Inverted Ecological Pyramids.

The concept of the ecological pyramid is one of the most important models described in ecology. Classically defined, biomass and energy pyramids are wider at the bottom. This indicates that there are more prey items than predators in a given environment, with cumulative biomass and energy content being greater in prey than predators. Inverted pyramids have predators stably outnumber prey, with the most biomass locked up in the highest rung.

i.e.:

This inverted scheme goes against the convention generally taught in basic biology, and for good reason. They’re rare, and, in fact, their existence is debatable, depending upon semantics. 

A popular example of biomass inversion comes from aquatic environments (particularly closed off, nutrient poor lakes). Here, phytoplankton, the primary producers, can be much reduced in biomass compared to the planktivores that eat them.

This is usually explained by the high turnover of plankton numbers. Their rapid synthesis and mortality ensures that, although their overall biomass is less, because of the fast rates of death and reproduction, more ENERGY is going through these lower rungs. So the energy throughput of the phytoplankton is greatest amongst pyramid levels. Conversely, predators live longer, grow slower, and are predated less often, so it may appear as though there is more biomass there, but the energy flowing through the top is reduced.

This shows that energy pyramids are always bottom up and can never be inverted. Nature is inefficient. Due to requirements of organisms to “waste” energy maintaining homeostasis (for starters), not all the energy taken from the lower food level gets transferred to the next one up.

Another familiarly published inverted system describes coral reef habitats, where shark populations see significantly more accumulated biomass than those of smaller reef fish species.

Problems with the inversion concept include mobile predators with access to multiple ecosystems, inconsistent ratios between predator/prey mass [i.e., in a lake, there may be less algae than small fish (inverted scheme), but there are more small fish than top predators (normal), resulting in only a partially inverted biomass pyramid], and just a lack of understanding of the full complexities of food chains.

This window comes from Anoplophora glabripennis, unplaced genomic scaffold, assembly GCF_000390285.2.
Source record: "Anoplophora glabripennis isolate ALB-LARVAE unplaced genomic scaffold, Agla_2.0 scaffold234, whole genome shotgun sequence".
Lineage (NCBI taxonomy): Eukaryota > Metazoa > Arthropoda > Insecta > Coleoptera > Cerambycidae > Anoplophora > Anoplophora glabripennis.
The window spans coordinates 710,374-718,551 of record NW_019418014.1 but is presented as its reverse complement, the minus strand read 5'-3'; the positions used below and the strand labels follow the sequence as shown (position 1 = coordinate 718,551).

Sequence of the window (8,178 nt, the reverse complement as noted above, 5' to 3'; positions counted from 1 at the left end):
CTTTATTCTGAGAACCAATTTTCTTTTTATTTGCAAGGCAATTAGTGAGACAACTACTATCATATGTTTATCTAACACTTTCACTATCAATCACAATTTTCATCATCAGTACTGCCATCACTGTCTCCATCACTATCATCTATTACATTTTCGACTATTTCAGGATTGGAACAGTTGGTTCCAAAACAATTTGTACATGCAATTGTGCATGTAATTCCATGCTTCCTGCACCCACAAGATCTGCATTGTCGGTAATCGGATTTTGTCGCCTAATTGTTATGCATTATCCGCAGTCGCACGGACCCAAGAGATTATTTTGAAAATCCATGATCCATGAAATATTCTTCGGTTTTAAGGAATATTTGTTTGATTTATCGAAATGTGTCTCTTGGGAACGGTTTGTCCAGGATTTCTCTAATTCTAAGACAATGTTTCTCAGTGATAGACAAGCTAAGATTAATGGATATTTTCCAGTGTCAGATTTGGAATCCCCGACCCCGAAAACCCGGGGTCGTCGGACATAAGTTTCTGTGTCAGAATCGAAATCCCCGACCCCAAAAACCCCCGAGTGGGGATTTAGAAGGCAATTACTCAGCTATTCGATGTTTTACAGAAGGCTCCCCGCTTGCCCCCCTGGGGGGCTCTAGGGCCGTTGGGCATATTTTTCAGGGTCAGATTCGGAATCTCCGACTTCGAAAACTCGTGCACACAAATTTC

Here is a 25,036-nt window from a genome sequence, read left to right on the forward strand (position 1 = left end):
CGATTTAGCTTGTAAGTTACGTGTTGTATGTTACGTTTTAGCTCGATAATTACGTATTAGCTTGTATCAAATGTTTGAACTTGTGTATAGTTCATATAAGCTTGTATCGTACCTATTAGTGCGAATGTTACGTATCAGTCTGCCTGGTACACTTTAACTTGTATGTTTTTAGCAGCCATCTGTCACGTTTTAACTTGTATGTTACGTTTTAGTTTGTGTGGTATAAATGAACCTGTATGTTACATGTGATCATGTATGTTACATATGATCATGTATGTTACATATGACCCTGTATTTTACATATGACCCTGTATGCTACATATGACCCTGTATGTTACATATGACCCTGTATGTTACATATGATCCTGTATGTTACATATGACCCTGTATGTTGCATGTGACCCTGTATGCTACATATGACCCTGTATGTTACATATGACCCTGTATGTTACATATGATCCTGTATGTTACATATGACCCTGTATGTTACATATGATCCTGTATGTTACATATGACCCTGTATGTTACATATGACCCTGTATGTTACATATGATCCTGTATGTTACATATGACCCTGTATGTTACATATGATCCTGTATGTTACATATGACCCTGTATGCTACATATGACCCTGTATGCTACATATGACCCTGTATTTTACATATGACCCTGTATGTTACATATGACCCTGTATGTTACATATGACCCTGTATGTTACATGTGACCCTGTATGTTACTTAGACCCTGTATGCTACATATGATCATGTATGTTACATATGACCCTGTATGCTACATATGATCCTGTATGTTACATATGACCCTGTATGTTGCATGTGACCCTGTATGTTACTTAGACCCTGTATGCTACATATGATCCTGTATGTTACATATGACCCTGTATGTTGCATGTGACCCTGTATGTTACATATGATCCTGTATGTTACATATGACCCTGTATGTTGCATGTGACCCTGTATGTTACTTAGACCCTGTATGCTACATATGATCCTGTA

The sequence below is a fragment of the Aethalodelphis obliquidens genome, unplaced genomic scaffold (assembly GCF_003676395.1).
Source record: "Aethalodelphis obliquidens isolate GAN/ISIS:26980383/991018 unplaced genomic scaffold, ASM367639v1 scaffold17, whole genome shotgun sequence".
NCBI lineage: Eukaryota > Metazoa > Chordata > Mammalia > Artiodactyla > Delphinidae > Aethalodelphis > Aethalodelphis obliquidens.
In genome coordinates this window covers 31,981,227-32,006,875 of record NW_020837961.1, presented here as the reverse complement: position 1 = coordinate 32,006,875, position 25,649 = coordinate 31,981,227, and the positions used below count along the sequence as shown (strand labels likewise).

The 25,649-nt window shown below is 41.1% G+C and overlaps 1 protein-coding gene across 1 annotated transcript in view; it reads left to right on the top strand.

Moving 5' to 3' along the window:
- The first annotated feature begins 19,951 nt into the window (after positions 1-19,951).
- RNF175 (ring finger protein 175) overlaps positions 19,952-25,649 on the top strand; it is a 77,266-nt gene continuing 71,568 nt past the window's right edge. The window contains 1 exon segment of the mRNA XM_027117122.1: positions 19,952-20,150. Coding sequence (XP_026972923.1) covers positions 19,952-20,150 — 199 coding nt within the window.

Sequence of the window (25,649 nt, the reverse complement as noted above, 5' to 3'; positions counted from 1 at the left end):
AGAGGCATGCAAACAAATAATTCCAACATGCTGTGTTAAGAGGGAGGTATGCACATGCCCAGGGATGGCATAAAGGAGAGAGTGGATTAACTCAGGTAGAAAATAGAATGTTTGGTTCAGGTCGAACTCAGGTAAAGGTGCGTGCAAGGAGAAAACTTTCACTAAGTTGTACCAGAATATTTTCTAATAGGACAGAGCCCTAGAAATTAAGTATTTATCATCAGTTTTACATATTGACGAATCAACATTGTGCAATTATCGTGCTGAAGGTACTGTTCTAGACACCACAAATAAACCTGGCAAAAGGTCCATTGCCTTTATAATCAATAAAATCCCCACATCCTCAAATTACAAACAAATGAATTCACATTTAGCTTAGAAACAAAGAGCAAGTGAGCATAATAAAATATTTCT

Inverted Ecological Pyramids.

The concept of the ecological pyramid is one of the most important models described in ecology. Classically defined, biomass and energy pyramids are wider at the bottom. This indicates that there are more prey items than predators in a given environment, with cumulative biomass and energy content being greater in prey than predators. Inverted pyramids have predators stably outnumber prey, with the most biomass locked up in the highest rung.

i.e.:

This inverted scheme goes against the convention generally taught in basic biology, and for good reason. They’re rare, and, in fact, their existence is debatable, depending upon semantics. 

A popular example of biomass inversion comes from aquatic environments (particularly closed off, nutrient poor lakes). Here, phytoplankton, the primary producers, can be much reduced in biomass compared to the planktivores that eat them.

This is usually explained by the high turnover of plankton numbers. Their rapid synthesis and mortality ensures that, although their overall biomass is less, because of the fast rates of death and reproduction, more ENERGY is going through these lower rungs. So the energy throughput of the phytoplankton is greatest amongst pyramid levels. Conversely, predators live longer, grow slower, and are predated less often, so it may appear as though there is more biomass there, but the energy flowing through the top is reduced.

This shows that energy pyramids are always bottom up and can never be inverted. Nature is inefficient. Due to requirements of organisms to “waste” energy maintaining homeostasis (for starters), not all the energy taken from the lower food level gets transferred to the next one up.

Another familiarly published inverted system describes coral reef habitats, where shark populations see significantly more accumulated biomass than those of smaller reef fish species.

Problems with the inversion concept include mobile predators with access to multiple ecosystems, inconsistent ratios between predator/prey mass [i.e., in a lake, there may be less algae than small fish (inverted scheme), but there are more small fish than top predators (normal), resulting in only a partially inverted biomass pyramid], and just a lack of understanding of the full complexities of food chains.

Inverted Ecological Pyramids.

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